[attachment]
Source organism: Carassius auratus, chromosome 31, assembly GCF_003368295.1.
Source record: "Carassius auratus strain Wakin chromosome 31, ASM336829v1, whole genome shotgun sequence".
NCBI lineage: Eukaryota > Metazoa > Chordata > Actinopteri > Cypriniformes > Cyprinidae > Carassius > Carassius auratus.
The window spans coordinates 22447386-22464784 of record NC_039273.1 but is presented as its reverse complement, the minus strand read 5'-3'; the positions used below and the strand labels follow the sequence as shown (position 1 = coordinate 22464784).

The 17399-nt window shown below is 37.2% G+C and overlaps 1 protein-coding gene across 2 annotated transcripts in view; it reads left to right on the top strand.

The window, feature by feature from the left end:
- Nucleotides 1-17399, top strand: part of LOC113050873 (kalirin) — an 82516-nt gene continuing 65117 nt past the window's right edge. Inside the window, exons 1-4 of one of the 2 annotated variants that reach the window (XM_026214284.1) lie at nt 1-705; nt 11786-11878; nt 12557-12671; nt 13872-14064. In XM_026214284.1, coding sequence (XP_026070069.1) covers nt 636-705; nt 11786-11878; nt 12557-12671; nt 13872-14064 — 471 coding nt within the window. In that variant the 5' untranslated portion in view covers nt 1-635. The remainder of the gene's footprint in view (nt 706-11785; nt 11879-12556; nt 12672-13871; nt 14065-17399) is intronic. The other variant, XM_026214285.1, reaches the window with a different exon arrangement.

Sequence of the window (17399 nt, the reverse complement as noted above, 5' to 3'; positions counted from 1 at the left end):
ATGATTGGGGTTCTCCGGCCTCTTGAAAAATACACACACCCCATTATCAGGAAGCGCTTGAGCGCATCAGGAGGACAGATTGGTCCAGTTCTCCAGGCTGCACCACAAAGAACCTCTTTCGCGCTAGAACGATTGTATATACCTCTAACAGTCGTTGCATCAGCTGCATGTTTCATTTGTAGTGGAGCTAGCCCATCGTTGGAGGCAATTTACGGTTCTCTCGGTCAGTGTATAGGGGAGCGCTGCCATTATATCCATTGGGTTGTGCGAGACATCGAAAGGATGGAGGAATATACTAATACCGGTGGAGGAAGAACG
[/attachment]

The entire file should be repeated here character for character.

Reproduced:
Source organism: Carassius auratus, chromosome 31, assembly GCF_003368295.1.
Source record: "Carassius auratus strain Wakin chromosome 31, ASM336829v1, whole genome shotgun sequence".
NCBI lineage: Eukaryota > Metazoa > Chordata > Actinopteri > Cypriniformes > Cyprinidae > Carassius > Carassius auratus.
The window spans coordinates 22447386-22464784 of record NC_039273.1 but is presented as its reverse complement, the minus strand read 5'-3'; the positions used below and the strand labels follow the sequence as shown (position 1 = coordinate 22464784).

The 17399-nt window shown below is 37.2% G+C and overlaps 1 protein-coding gene across 2 annotated transcripts in view; it reads left to right on the top strand.

The window, feature by feature from the left end:
- Nucleotides 1-17399, top strand: part of LOC113050873 (kalirin) — an 82516-nt gene continuing 65117 nt past the window's right edge. Inside the window, exons 1-4 of one of the 2 annotated variants that reach the window (XM_026214284.1) lie at nt 1-705; nt 11786-11878; nt 12557-12671; nt 13872-14064. In XM_026214284.1, coding sequence (XP_026070069.1) covers nt 636-705; nt 11786-11878; nt 12557-12671; nt 13872-14064 — 471 coding nt within the window. In that variant the 5' untranslated portion in view covers nt 1-635. The remainder of the gene's footprint in view (nt 706-11785; nt 11879-12556; nt 12672-13871; nt 14065-17399) is intronic. The other variant, XM_026214285.1, reaches the window with a different exon arrangement.

Sequence of the window (17399 nt, the reverse complement as noted above, 5' to 3'; positions counted from 1 at the left end):
ATGATTGGGGTTCTCCGGCCTCTTGAAAAATACACACACCCCATTATCAGGAAGCGCTTGAGCGCATCAGGAGGACAGATTGGTCCAGTTCTCCAGGCTGCACCACAAAGAACCTCTTTCGCGCTAGAACGATTGTATATACCTCTAACAGTCGTTGCATCAGCTGCATGTTTCATTTGTAGTGGAGCTAGCCCATCGTTGGAGGCAATTTACGGTTCTCTCGGTCAGTGTATAGGGGAGCGCTGCCATTATATCCATTGGGTTGTGCGAGACATCGAAAGGATGGAGGAATATACTAATACCGGTGGAGGAAGAACG